2017 will see me revisiting some films that I think need or deserve a fresh take. It will be a series of columns cleverly called, “2017 Re-Watch.”
Without question, Under the Red Hood is one of the most creatively successful Batman films ever. It tops the majority of the live-action Batman films and is head-and-shoulders above the rest of the animated entries.
While there are a number of aspects of the film to like, you really just need to look at the final sequence to understand how this film reached such great heights.
At the end of the film, Jason Todd’s plan for the final confrontation has come together perfectly. He has The Joker tied up. He has Batman in the room. He can finally ask the question he’s been dying to ask:
“But why, why on God’s earth…is [The Joker] still alive?”
When Batman has nothing to offer, Jason goes on to say:
“Ignoring what he’s done in the past. Blindly, stupidly disregarding the entire graveyards he’s filled, the thousands who have suffered, the friends he’s crippled. You know, I thought… I thought I’d be the last person you’d ever let him hurt. If it had been you that he beat to a bloody pulp, if he had taken you from this world, I would’ve done nothing but search the planet for this pathetic pile of evil, death-worshiping garbage and then send him off to hell!”
When Batman pushes back, Jason then breaks down.
“I’m not talking about killing Penguin or Scarecrow or Dent. I’m talking about HIM, just him. And doing it because… because he took me away from you.”
This confrontation combines one of the great moral debates about Batman and one of the most emotional moments in Batman’s film history.
Is Batman being righteous or selfish in his code about not killing The Joker?
It’s a question that has certainly been asked before obviously. The component of that debate though that can sometimes be forgotten is that Batman’s decision to become Batman created The Joker in so many ways (whether directly via The Killing Joke mythology or indirectly like in the Nolan film mythology).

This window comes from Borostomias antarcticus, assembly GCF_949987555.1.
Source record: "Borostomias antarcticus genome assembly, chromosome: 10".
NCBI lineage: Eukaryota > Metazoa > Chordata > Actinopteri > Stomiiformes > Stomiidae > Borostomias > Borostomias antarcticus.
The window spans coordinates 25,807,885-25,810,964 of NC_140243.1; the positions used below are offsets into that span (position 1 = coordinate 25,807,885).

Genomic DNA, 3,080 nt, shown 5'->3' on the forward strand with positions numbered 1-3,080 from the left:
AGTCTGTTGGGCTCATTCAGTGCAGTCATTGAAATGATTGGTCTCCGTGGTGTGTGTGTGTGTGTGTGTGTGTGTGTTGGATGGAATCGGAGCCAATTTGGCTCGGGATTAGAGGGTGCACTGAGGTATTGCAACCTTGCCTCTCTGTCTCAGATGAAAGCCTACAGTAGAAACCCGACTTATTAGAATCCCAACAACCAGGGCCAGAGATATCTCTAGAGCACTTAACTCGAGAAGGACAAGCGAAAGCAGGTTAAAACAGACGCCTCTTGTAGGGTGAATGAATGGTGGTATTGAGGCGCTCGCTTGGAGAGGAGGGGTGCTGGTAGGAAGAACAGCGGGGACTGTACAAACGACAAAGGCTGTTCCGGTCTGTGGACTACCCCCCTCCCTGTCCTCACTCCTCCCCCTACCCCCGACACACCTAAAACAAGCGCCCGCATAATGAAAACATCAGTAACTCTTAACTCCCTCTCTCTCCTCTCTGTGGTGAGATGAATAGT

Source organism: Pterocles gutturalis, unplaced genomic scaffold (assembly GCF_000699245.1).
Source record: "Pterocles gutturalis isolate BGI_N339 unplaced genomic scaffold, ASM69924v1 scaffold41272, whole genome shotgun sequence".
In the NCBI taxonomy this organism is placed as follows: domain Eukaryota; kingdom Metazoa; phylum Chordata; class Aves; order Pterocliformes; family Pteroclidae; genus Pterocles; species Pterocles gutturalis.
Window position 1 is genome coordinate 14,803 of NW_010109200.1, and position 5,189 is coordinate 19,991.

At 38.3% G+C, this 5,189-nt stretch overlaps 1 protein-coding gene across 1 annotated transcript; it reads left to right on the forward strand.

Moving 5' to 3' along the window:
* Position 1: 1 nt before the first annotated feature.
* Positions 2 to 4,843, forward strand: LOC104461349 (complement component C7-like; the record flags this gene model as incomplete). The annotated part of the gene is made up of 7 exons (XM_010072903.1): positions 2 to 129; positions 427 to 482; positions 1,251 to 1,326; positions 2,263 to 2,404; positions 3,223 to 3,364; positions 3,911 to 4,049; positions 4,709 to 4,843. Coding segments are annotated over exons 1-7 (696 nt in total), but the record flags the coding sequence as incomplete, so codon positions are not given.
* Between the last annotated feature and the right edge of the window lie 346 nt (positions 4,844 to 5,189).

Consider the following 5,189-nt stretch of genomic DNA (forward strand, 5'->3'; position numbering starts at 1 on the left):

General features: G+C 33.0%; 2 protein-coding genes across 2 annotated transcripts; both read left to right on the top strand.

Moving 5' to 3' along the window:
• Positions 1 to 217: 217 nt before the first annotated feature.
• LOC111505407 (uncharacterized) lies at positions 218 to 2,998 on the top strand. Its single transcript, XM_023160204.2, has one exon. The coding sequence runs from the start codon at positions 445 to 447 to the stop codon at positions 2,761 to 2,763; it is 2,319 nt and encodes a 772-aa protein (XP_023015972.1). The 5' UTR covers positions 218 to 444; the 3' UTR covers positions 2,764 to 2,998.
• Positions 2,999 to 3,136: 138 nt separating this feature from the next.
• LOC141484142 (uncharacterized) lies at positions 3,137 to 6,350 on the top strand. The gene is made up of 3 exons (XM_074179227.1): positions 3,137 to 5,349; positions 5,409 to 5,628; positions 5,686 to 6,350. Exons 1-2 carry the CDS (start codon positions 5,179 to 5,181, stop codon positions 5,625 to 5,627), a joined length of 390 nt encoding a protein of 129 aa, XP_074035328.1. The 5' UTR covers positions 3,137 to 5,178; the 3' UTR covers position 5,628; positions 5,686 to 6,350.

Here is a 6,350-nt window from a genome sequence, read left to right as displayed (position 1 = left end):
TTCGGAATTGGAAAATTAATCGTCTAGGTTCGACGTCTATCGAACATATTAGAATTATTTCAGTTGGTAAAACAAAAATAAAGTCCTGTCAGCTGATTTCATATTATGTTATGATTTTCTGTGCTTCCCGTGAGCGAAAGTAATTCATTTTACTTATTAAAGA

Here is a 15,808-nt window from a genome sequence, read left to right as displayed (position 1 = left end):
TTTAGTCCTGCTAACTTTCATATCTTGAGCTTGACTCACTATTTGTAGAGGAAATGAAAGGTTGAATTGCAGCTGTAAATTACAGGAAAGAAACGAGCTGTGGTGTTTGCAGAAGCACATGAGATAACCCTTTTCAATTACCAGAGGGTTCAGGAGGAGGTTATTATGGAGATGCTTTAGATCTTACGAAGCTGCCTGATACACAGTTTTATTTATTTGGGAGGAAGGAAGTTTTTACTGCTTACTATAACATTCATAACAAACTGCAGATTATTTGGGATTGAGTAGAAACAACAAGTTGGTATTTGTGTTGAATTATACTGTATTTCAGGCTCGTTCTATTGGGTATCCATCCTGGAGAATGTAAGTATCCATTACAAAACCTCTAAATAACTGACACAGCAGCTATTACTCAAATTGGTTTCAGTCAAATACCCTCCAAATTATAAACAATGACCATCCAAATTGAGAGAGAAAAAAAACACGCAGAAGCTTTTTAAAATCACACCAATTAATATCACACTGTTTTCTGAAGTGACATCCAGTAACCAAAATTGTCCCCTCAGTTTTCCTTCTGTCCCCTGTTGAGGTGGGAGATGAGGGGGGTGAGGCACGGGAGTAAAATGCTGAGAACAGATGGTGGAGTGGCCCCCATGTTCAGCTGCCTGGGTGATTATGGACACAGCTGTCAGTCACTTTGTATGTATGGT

Batman’s fascist tendencies are often positioned as completely justified due to how the state of Gotham is portrayed. If Batman did not decide to take the law into his own hands, it’s made clear that there would be very little hope for the people of Gotham. The city was too far gone to be saved by legitimate methods.
If we accept the idea that Batman only exists because of Gotham, that logic suggests we should also accept that The Joker only exists because of Batman.
Does Batman not then have to take some of the responsibility for The Joker’s actions? In that case, then doesn’t Batman, who has been operating outside the law all this time, have to sacrifice himself for the greater good?
Shouldn’t Batman kill The Joker and then turn himself into the police? It rids the city of the problem his actions created and sends the signal that his fascist actions were truly a temporary measure and not one designed to exist in perpetuity.
While this conversation does not go quite as deep as that in the literall discussion between Jason and Batman, it certainly opens up a very interesting can of worms that Batman stories can sometimes skate past.
Instead of addressing the issue from such a philosophical or ethical point of view, the film instead tackles it from a much more raw emotional level. The way Jason’s voice breaks when he said, “because he took me away from you” just cuts deeper than most Batman stories can even dream of doing.
It is always heart-wrenching to watch that final scene in the film. Batman took in this child and raised him up to be a solider. Then the monster Batman created killed the child.
There is no coming back from that. There is nothing left to repair. It is always absolutely devastating to watch unfold at the end of Red Hood. If you care about Batman, you owe it to yourself to watch this film.